“Corporate America has a bullseye on us. These impacts spill out ... and this growth is going to continue in surprising ways, starting in the Shields [Valley]. It’s gonna get busy up there too. We need to have a full toolbox and a mechanism for local people to have their voices heard. – Scott McMillion, resident, Livingston, Montana
Kristen Galbraith, Park County’s director of grants and special projects, reiterated the importance of a growth policy for other funding needs. “Park County receives a significant amount grant funding to help with projects,” Galbraith said, “and I would guestimate that about 20 percent of those grants that I’ve received for the county in the last 15 years—about $10 million—would not have been funded had I not been able to provide relevant portions of a growth policy because our priorities have to match the priorities of the funders, and [the growth policy] is one of my major mechanisms to prove that.”
Other commenters were wary of the influence outside consultants could have on a process many felt should be developed locally. “I think we need to look at what we have on the books, do some rewriting of it, do some amendments of it, and then go forward with it,” Park County resident Lana Sheen said in her comments, “with public, residential landowners being part of that plan and writing that policy. I feel that we don’t need outside interests dictating what my land is going to be used for.”
“The federal highways project out Shields River Road [costs] almost $20 million … without a growth policy, we wouldn’t be able to get that kind of grant.” – Clint Tinsley, commissioner, Park County
Longtime Livingston resident Scott McMillion was also wary of outside economic interests. “Corporate America has a bullseye on us,” McMillion said, referencing a
new glamping development chain with a Paradise Valley location. “These impacts spill out, and over and over in various ways. This growth is going to continue in surprising ways, starting in the Shields [Valley]. It’s gonna get busy up there too. We need to have a full toolbox and a mechanism for local people to have their voices heard. A new growth policy would be my preference.”
Signs such as this have popped up in Paradise Valley, indicating an anti-zoning campaign among some Park County residents. Yet many have voiced concerns over sprawl in the area, and polls show most are worried about rapid growth.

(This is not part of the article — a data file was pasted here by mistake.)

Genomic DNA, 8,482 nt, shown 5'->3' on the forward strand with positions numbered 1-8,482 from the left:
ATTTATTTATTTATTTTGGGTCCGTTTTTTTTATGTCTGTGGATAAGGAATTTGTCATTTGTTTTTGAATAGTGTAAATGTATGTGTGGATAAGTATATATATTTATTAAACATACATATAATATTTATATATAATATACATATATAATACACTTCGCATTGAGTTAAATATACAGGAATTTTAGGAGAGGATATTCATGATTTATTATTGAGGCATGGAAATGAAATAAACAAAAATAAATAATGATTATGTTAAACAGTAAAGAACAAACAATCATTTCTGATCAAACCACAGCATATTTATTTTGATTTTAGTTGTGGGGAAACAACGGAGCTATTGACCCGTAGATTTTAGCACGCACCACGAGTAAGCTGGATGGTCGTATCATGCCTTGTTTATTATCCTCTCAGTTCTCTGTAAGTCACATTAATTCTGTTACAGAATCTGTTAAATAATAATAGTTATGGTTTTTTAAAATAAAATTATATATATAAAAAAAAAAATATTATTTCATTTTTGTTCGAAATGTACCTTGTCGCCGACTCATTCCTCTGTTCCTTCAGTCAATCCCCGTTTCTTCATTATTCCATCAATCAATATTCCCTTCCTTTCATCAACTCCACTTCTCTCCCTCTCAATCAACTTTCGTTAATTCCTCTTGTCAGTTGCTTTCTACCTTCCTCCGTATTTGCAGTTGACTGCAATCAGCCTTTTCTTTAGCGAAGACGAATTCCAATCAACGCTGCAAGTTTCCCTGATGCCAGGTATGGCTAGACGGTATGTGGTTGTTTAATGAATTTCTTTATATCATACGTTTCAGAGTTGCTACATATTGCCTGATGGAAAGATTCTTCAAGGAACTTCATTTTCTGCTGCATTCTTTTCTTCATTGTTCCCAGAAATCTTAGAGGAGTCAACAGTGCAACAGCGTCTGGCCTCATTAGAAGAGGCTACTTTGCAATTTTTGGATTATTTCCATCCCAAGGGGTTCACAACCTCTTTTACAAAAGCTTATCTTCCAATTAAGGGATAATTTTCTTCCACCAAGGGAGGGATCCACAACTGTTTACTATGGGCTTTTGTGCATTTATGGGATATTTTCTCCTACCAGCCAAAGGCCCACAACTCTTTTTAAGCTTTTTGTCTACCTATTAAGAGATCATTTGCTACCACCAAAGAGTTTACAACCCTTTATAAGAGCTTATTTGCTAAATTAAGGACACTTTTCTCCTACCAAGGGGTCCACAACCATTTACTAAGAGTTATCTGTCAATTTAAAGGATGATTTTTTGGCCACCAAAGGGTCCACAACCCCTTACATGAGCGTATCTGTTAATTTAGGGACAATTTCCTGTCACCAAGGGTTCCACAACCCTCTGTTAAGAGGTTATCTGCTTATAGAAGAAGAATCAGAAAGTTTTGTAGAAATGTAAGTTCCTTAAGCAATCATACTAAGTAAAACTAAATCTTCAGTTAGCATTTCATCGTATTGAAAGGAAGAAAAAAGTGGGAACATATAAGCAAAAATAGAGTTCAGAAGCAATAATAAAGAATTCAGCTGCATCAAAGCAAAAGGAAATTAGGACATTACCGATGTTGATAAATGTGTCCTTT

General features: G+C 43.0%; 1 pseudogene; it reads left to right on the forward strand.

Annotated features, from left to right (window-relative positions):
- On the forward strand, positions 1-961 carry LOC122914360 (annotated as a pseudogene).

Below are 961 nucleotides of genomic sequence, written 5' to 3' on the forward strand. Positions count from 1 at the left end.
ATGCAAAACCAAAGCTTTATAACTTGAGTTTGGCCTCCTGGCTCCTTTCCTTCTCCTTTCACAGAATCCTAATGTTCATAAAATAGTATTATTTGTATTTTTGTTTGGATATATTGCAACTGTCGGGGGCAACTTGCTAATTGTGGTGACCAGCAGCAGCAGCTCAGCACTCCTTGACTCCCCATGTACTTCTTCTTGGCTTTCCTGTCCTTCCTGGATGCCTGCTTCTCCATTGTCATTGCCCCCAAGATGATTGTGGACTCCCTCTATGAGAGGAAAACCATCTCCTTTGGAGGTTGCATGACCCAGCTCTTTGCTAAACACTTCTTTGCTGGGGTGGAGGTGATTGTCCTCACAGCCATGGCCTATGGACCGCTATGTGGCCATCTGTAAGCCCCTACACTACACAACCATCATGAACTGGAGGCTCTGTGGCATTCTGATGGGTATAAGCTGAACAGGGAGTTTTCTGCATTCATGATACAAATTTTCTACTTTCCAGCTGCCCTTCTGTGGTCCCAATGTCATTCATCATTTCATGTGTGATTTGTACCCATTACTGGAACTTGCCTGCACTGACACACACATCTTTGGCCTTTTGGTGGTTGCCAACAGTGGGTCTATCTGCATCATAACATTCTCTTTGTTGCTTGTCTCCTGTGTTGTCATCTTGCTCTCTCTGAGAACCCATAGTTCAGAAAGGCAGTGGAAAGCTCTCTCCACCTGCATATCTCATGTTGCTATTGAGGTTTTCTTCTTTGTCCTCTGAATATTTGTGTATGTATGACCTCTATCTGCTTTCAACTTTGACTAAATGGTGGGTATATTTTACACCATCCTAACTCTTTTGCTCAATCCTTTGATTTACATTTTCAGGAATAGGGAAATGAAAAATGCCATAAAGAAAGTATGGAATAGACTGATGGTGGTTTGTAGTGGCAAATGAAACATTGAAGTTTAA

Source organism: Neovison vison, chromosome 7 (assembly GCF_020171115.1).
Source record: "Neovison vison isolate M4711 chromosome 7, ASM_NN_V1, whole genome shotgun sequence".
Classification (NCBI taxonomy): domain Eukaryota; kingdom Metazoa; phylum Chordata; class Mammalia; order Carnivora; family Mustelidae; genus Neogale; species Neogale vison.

Fred Paoli, who has lived with his wife for nearly 40 years in Paradise Valley, just upstream from the new glampground, commented that he’s in favor of a new growth policy. “Park County has really grown in the last 35 years,” Paoli said, “and the old policy is outdated and too verbose. A lot of us people that aren’t familiar with all the ins and outs … just can’t understand it when we read it. [Paradise Valley] has had a lot of problems lately. We need something that will guide sensible and positive growth in Park County.”
After nearly two hours of commenting, taking the time to hear from every person who wanted to speak, commissioners agreed that now is the time to start the process of updating Park County’s growth policy. “It’ll be a long process that will give every citizen that wants to a chance to be heard and considered in decision making in Park County,” commissioner Wells said.
Editor’s Note: As mentioned by the commissioners and planning department, public input will be at the core of the policy revision process. You can share your comments directly with county commissioners here.
Park County’s Growth Policy is an evolving story that MoJo is covering in a multipart series. Stay up-to-date by subscribing to our newsletter, following us on social media and visiting mountainjournal.org.
here. Thank you.